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Special Relativity, Spring '10

Homework 5 (covering Mermin Chapter 6)

1. Summarize the three rules for moving clocks and meter sticks which, as of the end of chapter 6, have been established. (One has to do with synchronized clocks, one has to do with how fast moving clocks tick, and one has to do with how much moving sticks shrink.)

2. Alice (as usual) lives on a train whose length she measures to be L. She sets up two synchronized clocks, at the back and front of the train. She is at the back of the train, and when the clock there reads "t=0" she sends a pulse of light forward toward the front of the train. There is a light-pulse-detection device wired up to the clock there which records the reading of the clock at the moment the pulse arrives. Clearly, since the light moves at speed c over a distance L, and since the clocks were synchronized, the device ends up recording "t = L/c". Now the question is: what precisely is the story by which Bob (who as usual lives on the tracks) accounts for this result? (As usual, the train moves at speed v w.r.t. the tracks.) Your answer should be in the form of a story composed of complete English sentences. The first sentence might begin something like this: "Silly Alice thought she synchronized her two clocks, but in fact, at the moment the light pulse was emitted from the rear of the train, the clock in the front of the train reads ..." (You'll have to do some math/physics/algebra work on the side to figure out exactly how to make the story work, of course.)

3. Here is a cute alternative way of deriving the "moving clocks run slow" rule that doesn't rely on the synchronized clocks rule. Imagine a crude sort of clock that consists of two mirrors (attached a distance L apart to a stick or something) between which light bounces back and forth. Suppose there is a little device on one end (next to one of the mirrors) that increments a counter each time the light bounces off that mirror. Thus the counter keeps time, in units of 2L/c. But now suppose the clock is moving at speed c -- perpindicular to the axis of the stick or whatever connects the two mirrors. (This is relevant because moving sticks only shrink along their direction of motion -- so with the clock moving this way, the spatial separation between the mirrors remains L, and we don't have to worry about shrinkage.) Draw a little picture of the path that the blip of light takes through space as it bounces back and forth between the (now moving) mirrors, and then use math -- and of course the postulate that light always moves at c -- to determine the amount of time that elapses between successive increments of the (moving) counter.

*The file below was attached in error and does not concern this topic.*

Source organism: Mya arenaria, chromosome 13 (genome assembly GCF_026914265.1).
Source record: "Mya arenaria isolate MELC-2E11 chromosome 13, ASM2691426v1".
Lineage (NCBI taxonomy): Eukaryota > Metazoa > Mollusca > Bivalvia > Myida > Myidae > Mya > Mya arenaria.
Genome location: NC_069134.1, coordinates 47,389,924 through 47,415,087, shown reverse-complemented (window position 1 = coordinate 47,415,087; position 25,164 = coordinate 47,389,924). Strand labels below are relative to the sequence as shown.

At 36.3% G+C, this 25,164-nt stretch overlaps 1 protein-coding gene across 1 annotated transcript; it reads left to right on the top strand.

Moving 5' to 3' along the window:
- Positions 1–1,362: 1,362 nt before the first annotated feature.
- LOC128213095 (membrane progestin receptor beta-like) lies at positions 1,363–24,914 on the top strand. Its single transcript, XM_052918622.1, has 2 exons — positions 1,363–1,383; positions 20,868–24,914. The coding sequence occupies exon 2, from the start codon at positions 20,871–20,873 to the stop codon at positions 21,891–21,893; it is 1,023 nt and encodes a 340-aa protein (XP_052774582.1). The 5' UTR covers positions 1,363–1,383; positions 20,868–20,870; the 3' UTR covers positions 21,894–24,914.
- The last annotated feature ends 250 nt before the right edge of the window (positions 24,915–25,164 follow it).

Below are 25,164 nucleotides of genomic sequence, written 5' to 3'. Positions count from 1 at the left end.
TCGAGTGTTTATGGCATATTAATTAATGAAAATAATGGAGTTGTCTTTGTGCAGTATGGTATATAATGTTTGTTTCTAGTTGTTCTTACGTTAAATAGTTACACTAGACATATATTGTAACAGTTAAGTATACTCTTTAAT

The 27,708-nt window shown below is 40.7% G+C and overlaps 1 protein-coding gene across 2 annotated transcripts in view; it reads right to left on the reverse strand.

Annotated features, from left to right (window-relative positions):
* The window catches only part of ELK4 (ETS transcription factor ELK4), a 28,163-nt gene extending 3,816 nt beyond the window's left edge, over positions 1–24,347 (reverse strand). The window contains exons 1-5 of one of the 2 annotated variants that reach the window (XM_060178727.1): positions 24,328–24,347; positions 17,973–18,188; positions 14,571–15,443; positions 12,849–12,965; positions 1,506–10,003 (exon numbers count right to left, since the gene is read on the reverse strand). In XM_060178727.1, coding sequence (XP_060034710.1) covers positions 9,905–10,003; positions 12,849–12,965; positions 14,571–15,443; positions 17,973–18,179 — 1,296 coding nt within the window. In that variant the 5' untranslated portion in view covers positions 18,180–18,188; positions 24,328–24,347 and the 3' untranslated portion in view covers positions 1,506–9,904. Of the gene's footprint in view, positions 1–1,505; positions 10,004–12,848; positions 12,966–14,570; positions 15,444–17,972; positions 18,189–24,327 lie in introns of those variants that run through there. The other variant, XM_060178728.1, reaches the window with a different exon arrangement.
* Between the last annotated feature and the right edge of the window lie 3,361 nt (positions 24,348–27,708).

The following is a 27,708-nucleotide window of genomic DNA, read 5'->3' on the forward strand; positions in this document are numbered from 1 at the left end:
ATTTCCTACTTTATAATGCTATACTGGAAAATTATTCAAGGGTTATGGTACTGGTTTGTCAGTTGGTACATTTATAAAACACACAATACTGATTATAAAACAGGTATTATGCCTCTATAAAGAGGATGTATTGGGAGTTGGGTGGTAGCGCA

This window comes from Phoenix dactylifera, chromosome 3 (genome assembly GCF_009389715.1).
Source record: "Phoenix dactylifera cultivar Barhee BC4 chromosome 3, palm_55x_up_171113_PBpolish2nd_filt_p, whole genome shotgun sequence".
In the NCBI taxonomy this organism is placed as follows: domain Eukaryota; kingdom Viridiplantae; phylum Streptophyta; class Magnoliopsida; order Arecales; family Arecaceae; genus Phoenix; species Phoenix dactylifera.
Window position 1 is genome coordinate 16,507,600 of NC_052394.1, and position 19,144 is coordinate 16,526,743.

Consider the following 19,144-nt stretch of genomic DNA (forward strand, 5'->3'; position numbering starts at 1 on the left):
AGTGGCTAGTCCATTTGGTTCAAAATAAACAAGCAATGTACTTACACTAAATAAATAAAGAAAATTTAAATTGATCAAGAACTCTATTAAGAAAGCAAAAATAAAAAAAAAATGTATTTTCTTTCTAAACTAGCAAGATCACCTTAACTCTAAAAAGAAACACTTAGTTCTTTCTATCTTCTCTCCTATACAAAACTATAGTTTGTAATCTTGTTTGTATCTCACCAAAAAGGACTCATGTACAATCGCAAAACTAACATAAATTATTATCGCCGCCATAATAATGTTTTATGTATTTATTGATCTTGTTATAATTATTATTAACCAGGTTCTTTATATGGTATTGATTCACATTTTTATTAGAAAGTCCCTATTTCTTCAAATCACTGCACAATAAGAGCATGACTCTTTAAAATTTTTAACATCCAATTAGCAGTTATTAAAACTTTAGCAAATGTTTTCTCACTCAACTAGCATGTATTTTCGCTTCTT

Homework 5 (covering Mermin Chapter 6)

1. Summarize the three rules for moving clocks and meter sticks which, as of the end of chapter 6, have been established. (One has to do with synchronized clocks, one has to do with how fast moving clocks tick, and one has to do with how much moving sticks shrink.)

2. Alice (as usual) lives on a train whose length she measures to be L. She sets up two synchronized clocks, at the back and front of the train. She is at the back of the train, and when the clock there reads "t=0" she sends a pulse of light forward toward the front of the train. There is a light-pulse-detection device wired up to the clock there which records the reading of the clock at the moment the pulse arrives. Clearly, since the light moves at speed c over a distance L, and since the clocks were synchronized, the device ends up recording "t = L/c". Now the question is: what precisely is the story by which Bob (who as usual lives on the tracks) accounts for this result? (As usual, the train moves at speed v w.r.t. the tracks.) Your answer should be in the form of a story composed of complete English sentences. The first sentence might begin something like this: "Silly Alice thought she synchronized her two clocks, but in fact, at the moment the light pulse was emitted from the rear of the train, the clock in the front of the train reads ..." (You'll have to do some math/physics/algebra work on the side to figure out exactly how to make the story work, of course.)

3. Here is a cute alternative way of deriving the "moving clocks run slow" rule that doesn't rely on the synchronized clocks rule. Imagine a crude sort of clock that consists of two mirrors (attached a distance L apart to a stick or something) between which light bounces back and forth. Suppose there is a little device on one end (next to one of the mirrors) that increments a counter each time the light bounces off that mirror. Thus the counter keeps time, in units of 2L/c. But now suppose the clock is moving at speed c -- perpindicular to the axis of the stick or whatever connects the two mirrors. (This is relevant because moving sticks only shrink along their direction of motion -- so with the clock moving this way, the spatial separation between the mirrors remains L, and we don't have to worry about shrinkage.) Draw a little picture of the path that the blip of light takes through space as it bounces back and forth between the (now moving) mirrors, and then use math -- and of course the postulate that light always moves at c -- to determine the amount of time that elapses between successive increments of the (moving) counter.

Last modified: Monday, December 19, 2011, 9:18 AM